To muse a bit further on this — I wonder if there is a difference in how the English-speaking commonwealth countries view the right to abortions/conception versus the United States. I am not familiar enough with the history of Australia, the UK, and Canada in relation to issues such as abortion and contraception, but I suspect there may be a critical difference between how the USA, both Constitutionally and popularly, views the right to privacy in the realm of childbirth/conception/abortion and that of the British Commonwealth countries. Abortion and contraception is not figured as a right of medical necessity, but as a right to create, or not to create, a family. “If the right of privacy means anything, it is the right of the individual, married or single, to be free from unwarranted governmental intrusion into matters so fundamentally affecting a person as the decision whether to bear or beget a child.” _Eisenstadt v. Baird_, 405 U.S. 438 (1972). The laws that were passed in Australia and the UK regarding ART may have been constitutionally challenged in the USA on the basis of these privacy rights and the 14th Amendment. This may underline a interesting difference in legal cultures, both in terms of popular conceptions of rights and in the Constitutional histories of the various countries.

    • oliviasview says:

      I am neither a lawyer nor an historian and I hope very much that Naomi Cahn will respond to some of your points Liz. However, I do feel there is something fundamentally different between the US and the English speaking Commonwealth countries. None of us (in the latter countries) take religion very seriously just for a start…or at least if we do have a religious affiliation it is unobtrusive and private. Despite schools being secular, God seems to enter every aspect of American life, both personal and public…including, extraordinarily, the ‘right’ to bear arms. More people attend church, but also there are more people in prison and more underage pregnancies in the US than anywhere else in the world. Certainly for the British, America is the country we love to hate and vice versa. We, sort of, speak the same language but we so often mean very different things.

      • Liz says:

        Thank you for your comment. On a light note, I disagree that Americans love to hate the UK, although I understand that the reverse may be true. Americans have great affection for the British, and London is a destination that many wish to visit. The birth of the royal baby received saturation news coverage in the U.S. 🙂

        A quick comment on Canada and the current ART laws which occurred recently and were not able to be included in the book. The Olivia Pratten case has recently been overturned and the Supreme Court has refused to hear the case (May 2013).

        “Last fall, the B.C. Court of Appeal overturned the lower court’s decision, ruling there is no constitutional right to know the identity of one’s parents.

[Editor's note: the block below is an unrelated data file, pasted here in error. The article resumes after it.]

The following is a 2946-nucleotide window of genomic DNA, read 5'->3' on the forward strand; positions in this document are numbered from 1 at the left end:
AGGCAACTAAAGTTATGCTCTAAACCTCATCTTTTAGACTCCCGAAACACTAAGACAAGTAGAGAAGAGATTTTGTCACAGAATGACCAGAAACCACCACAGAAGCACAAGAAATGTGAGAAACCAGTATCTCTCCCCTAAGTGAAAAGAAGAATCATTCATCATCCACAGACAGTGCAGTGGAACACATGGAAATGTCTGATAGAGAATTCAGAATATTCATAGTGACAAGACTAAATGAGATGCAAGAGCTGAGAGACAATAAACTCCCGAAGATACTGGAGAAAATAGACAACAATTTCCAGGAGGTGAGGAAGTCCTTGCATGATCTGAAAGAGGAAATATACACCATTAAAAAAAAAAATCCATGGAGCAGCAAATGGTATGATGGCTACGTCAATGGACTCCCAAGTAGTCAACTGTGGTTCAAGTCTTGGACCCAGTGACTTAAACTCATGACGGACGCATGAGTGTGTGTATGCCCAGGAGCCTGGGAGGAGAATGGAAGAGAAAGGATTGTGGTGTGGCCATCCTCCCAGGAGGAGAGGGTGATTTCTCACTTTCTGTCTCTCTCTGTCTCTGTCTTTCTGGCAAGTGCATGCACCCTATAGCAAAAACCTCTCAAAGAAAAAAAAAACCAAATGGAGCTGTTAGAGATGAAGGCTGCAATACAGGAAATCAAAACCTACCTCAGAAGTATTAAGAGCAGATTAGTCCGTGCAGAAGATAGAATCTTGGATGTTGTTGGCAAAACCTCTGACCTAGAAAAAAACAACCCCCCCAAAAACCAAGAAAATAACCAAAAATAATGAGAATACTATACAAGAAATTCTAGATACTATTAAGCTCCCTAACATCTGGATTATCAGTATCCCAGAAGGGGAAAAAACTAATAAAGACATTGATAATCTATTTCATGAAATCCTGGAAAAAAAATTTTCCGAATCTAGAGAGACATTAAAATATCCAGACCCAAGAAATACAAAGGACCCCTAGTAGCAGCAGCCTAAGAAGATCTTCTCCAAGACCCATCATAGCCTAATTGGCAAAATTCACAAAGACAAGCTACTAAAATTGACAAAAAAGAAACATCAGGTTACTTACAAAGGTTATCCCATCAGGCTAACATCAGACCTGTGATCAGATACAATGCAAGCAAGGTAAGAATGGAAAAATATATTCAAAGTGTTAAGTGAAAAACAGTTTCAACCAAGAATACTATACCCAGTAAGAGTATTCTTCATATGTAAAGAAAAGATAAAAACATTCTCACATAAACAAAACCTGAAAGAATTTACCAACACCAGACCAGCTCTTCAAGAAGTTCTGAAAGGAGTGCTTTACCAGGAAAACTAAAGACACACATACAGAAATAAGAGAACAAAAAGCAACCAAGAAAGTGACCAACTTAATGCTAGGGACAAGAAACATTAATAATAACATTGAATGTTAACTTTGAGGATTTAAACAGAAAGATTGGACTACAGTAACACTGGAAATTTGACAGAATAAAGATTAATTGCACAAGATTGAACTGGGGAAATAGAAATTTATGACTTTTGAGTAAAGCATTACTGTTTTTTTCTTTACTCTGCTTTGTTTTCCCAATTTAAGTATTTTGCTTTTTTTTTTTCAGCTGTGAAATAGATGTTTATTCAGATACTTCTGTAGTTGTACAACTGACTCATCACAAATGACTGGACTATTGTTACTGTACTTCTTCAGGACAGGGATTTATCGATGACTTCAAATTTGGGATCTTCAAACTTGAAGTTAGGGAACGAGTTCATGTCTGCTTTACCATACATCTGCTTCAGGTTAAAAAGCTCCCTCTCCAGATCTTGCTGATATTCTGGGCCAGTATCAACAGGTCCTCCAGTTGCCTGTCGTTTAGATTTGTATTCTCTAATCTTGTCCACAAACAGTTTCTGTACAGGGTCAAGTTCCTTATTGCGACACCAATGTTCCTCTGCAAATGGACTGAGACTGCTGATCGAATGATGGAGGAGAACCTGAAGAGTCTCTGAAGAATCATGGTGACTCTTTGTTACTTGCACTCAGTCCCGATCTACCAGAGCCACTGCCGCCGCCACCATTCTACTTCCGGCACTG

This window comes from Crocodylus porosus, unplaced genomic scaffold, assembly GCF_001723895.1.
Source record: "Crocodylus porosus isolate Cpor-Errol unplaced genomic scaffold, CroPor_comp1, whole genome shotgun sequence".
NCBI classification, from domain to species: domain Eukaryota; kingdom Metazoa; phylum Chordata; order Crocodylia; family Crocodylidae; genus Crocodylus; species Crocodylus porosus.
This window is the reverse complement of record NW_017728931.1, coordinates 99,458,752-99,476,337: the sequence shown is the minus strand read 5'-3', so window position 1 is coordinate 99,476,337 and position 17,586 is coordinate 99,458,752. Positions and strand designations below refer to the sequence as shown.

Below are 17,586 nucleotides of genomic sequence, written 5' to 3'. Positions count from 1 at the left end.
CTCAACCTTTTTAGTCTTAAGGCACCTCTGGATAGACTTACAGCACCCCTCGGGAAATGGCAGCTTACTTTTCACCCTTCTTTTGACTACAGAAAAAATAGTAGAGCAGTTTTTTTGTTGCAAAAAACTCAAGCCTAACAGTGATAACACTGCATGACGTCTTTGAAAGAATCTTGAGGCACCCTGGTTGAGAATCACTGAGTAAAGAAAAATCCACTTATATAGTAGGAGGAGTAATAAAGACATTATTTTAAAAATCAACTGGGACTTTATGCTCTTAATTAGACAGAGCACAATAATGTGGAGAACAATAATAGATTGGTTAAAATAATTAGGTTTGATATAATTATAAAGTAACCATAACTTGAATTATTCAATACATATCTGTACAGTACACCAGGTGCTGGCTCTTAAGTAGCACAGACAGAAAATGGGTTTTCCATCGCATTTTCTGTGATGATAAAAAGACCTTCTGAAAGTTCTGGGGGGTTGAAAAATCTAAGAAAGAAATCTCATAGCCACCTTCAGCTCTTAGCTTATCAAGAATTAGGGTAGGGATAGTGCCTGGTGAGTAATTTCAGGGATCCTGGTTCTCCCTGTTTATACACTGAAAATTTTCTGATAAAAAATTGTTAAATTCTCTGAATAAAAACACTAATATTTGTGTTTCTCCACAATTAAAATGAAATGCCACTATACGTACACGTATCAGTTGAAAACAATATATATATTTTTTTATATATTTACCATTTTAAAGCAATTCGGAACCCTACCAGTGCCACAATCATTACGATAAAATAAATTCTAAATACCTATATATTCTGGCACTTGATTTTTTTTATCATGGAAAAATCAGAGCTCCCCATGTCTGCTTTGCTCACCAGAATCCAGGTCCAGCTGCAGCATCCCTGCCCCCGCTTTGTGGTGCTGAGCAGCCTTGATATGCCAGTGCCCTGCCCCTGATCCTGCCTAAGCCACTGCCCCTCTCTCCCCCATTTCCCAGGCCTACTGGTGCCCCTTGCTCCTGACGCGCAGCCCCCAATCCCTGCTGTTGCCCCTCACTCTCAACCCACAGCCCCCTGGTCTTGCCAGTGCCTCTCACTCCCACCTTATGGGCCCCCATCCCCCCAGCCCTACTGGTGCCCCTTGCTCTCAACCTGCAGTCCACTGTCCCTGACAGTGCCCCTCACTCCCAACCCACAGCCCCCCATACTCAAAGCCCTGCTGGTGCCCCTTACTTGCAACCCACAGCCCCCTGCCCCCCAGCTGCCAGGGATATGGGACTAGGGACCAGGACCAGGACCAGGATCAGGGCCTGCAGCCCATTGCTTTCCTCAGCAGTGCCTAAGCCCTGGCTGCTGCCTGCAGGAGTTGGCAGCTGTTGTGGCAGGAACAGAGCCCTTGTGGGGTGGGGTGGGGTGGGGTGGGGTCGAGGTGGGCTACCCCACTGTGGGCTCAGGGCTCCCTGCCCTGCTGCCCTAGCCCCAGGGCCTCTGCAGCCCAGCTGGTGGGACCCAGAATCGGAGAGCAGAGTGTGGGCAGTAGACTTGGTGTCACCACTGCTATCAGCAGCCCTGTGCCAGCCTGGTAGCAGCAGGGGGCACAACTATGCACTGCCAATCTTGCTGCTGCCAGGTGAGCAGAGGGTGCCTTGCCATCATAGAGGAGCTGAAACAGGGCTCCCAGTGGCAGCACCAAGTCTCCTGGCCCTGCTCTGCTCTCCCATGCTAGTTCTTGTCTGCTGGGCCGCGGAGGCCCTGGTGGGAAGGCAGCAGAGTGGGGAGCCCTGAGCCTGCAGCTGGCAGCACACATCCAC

Pratten asked the Supreme Court of Canada to intervene, but on Thursday, the high court said it would not hear the case. As usual, the court did not provide its reasons for refusing to hear the appeal.”

        Read more:

        Further encouraging the use of anonymity — it is illegal to sell eggs in Canada. One may be punished by 10 years in prison for doing so. To put this in perspective, this threatened punishment is more severe then the punishment for many violent offences in Canada. Considering Canada’s tradition of light prison sentences in comparison with the U.S., the severe punishment for purchasing eggs is notable. One women has recently been charged under the act.

        But the purchase of anonymous eggs via U.S. egg banks has been declared legal in Canada under Health Canada regulations.
        “The AHR Act does not prohibit:
        Buying sperm or eggs from a person other than the donor provided the person is not acting on behalf of the donor;”

        Therefore, Canadian fertility clinics may legally purchase anonymous eggs from U.S. clinics.

        The consequence of these various legal regulations is that it is both easier and safer to purchase anonymous imported U.S. donor eggs from a Canadian clinic then to search for a known Canadian donor. Placing an advertisement is illegal. Offering to purchase eggs is illegal. It is confusing if it is legal to reimburse for expenses (what expenses are permitted is unclear.) Clinics are legally barred from matching clients to donors and clinics are wary of discussing ways of finding a known donor in Canada because of the threatened punishments. Those who match may be prosecuted.

        The threatened punishment of Canada’s Assisted Reproduction Act is nothing to mess with, and the current and confused legalities are encouraging the use of anonymous eggs.

  2. ellenglazer says:

    As always, I appreciated and enjoyed your thought provoking and “spunky” comments from across the pond. It was interesting to hear some of the experiences and lessons learned from the HFEA.
    I have read Professor Cahn’s book, which I found fascinating and helpful in so many many ways. Thanks to both of you for speaking in strong, clear, effective voices. You have added–and continue to add– so much to all our understanding of donor conceived families. I especially appreciate the ways in which you are helping all of us begin to identify and make sense of the new forms of kinship forged by donor conception.

    • oliviasview says:

      Thanks Ellen. Always good to hear from you. You’re a pretty good advocate yourself for openness and acknowledging the importance of connections between genetically linked families.